A report issued by a grand jury in Pennsylvania sent shock waves through the Catholic Church — and world. It described how church leaders in the state covered up child sexual abuse by more than 300 priests over a 70-year period.
More than 1,000 children were sexually abused.
Though nowhere near the scope, a couple of recent cases involving Whidbey Island illustrates how sexual predators are able to manipulate people and how an institution or community can fail to protect its most innocent members to a tragic extent.
After North Whidbey resident Douglas Duenwald was accused of sexually molesting a 4-year-old girl, a detective and a deputy prosecutor uncovered his lengthy history of child predation. Some people, including Army officials, may have tried to cover up or hide the extent of the crimes.
Others allowed him to fall through the cracks because it was the easiest path for them.
A long list of people failed the children. The former Island County prosecutor, the former chief criminal deputy, Army investigators, FBI agents, Honolulu police, the Honolulu prosecutor, a therapist and women who may have known what Duenwald was doing are on that shameful roll call.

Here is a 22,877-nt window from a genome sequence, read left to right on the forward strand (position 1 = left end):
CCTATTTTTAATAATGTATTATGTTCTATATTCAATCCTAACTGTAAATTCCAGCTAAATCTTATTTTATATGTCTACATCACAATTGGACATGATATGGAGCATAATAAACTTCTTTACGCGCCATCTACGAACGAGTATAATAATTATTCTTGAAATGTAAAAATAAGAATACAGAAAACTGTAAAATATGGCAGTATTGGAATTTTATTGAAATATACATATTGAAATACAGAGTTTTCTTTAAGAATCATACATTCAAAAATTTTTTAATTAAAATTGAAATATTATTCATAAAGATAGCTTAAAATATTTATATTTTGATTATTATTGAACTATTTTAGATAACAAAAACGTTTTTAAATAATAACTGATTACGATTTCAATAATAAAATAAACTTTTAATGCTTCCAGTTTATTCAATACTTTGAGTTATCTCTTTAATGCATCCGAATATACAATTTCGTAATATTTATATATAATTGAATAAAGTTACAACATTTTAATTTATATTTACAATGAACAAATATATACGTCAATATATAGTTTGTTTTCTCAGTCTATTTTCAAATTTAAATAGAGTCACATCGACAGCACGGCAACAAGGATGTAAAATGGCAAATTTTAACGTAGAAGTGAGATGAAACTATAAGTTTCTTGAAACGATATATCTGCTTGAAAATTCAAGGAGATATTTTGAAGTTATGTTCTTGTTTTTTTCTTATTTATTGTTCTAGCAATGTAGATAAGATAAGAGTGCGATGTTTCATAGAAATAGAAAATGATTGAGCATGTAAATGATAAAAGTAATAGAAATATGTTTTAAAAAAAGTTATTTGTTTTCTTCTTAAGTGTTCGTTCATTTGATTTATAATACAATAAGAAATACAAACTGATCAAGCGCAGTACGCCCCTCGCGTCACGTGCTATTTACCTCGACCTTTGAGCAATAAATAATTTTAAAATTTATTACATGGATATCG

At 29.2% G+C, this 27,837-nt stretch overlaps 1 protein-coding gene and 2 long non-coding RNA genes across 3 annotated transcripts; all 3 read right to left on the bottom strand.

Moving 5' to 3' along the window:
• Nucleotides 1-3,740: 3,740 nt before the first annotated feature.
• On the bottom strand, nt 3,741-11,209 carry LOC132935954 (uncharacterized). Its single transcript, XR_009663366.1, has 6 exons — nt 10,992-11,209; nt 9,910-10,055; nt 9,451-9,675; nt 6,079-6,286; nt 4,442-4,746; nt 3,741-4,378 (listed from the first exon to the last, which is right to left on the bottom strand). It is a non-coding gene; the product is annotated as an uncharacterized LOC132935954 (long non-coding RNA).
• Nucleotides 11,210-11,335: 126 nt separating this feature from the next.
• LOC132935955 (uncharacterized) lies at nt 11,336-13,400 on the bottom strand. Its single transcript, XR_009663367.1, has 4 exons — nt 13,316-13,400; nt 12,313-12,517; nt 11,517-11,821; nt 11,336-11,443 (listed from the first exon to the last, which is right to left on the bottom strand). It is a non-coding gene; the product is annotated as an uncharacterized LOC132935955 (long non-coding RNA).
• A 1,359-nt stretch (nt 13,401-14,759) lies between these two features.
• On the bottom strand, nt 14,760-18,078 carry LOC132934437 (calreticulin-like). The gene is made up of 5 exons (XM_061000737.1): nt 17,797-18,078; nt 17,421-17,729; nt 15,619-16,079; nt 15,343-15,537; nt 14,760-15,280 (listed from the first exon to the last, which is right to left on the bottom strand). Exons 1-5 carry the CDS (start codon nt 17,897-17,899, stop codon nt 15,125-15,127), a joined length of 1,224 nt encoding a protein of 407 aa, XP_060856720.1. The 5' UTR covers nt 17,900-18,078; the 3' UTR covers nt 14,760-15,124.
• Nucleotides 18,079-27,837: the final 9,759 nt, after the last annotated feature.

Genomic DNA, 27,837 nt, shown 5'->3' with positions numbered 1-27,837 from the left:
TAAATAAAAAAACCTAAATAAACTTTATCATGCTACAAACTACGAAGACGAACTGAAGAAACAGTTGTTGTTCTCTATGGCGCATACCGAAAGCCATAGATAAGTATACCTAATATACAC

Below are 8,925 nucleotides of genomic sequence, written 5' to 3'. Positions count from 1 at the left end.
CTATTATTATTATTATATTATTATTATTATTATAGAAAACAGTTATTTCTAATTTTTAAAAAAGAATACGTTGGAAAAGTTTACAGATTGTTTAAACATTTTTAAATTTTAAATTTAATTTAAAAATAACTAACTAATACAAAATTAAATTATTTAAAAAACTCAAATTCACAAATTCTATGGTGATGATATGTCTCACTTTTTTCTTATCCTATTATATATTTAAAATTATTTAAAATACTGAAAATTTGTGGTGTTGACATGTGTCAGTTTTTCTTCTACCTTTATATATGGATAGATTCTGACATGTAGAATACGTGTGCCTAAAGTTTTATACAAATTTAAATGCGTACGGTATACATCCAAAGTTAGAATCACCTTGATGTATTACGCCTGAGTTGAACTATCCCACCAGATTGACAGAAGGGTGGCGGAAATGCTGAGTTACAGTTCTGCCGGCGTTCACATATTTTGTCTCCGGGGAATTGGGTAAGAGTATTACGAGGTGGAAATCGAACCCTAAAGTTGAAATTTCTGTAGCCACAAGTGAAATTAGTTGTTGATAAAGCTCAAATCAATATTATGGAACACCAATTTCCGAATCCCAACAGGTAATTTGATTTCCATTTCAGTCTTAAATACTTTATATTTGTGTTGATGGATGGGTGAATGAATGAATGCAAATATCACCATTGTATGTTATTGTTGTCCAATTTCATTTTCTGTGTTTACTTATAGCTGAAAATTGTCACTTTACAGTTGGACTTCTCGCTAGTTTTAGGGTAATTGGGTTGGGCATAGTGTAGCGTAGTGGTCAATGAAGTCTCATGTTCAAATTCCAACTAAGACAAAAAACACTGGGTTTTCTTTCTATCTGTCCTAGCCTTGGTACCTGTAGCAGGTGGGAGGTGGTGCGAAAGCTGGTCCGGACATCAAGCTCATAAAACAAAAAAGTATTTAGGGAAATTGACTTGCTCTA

Deputy Prosecutor Michael Safstrom described Duenwald’s crimes in excruciating detail in a sentencing memorandum. It lays out how Duenwald used the same modus operandi over and over again to gain access to children and to “groom” them for abuse.
Six or more children were sexually abused by Duenwald, according to court documents.
In another case, the state Supreme Court recently declined to take up an appeal filed by attorneys for former South Whidbey resident Jonathan Sage. He raped two boys over a period of years after befriending their mother and becoming a father figure to them.
Shockingly, the boys’ mother and several “upstanding” members of the community spoke at the sentencing hearing or wrote letters on Sage’s behalf. Two boys whose lives are forever altered by abuse did not get the same community support.
In light of his conviction and all that’s been revealed since, it’s hard to fathom that Sage’s supporters can look themselves in the mirror and feel good about themselves.
One of the boys was even ceaselessly bullied at South Whidbey schools, but he did not get an apology. That apology is long overdue.
These sad and disturbing cases remind us that the worst kind of crime and injustice can happen anywhere, even on our own island. It’s up to all of us to stand up for those who cannot stand up for themselves.